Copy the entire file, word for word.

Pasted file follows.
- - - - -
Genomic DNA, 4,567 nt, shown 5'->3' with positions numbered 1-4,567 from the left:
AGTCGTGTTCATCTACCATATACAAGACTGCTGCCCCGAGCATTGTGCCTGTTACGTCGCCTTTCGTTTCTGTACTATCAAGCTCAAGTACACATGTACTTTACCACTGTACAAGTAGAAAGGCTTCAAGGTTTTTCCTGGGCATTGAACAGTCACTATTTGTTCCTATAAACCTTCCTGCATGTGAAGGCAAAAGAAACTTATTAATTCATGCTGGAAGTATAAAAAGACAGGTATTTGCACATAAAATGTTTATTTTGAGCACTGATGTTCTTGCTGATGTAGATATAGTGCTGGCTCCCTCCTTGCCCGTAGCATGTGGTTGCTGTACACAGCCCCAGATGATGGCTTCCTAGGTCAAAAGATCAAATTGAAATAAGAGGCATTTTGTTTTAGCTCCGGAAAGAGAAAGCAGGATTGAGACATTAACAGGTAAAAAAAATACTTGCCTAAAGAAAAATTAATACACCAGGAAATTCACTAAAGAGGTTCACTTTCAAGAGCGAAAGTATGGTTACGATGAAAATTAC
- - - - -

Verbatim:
Genomic DNA, 4,567 nt, shown 5'->3' with positions numbered 1-4,567 from the left:
AGTCGTGTTCATCTACCATATACAAGACTGCTGCCCCGAGCATTGTGCCTGTTACGTCGCCTTTCGTTTCTGTACTATCAAGCTCAAGTACACATGTACTTTACCACTGTACAAGTAGAAAGGCTTCAAGGTTTTTCCTGGGCATTGAACAGTCACTATTTGTTCCTATAAACCTTCCTGCATGTGAAGGCAAAAGAAACTTATTAATTCATGCTGGAAGTATAAAAAGACAGGTATTTGCACATAAAATGTTTATTTTGAGCACTGATGTTCTTGCTGATGTAGATATAGTGCTGGCTCCCTCCTTGCCCGTAGCATGTGGTTGCTGTACACAGCCCCAGATGATGGCTTCCTAGGTCAAAAGATCAAATTGAAATAAGAGGCATTTTGTTTTAGCTCCGGAAAGAGAAAGCAGGATTGAGACATTAACAGGTAAAAAAAATACTTGCCTAAAGAAAAATTAATACACCAGGAAATTCACTAAAGAGGTTCACTTTCAAGAGCGAAAGTATGGTTACGATGAAAATTAC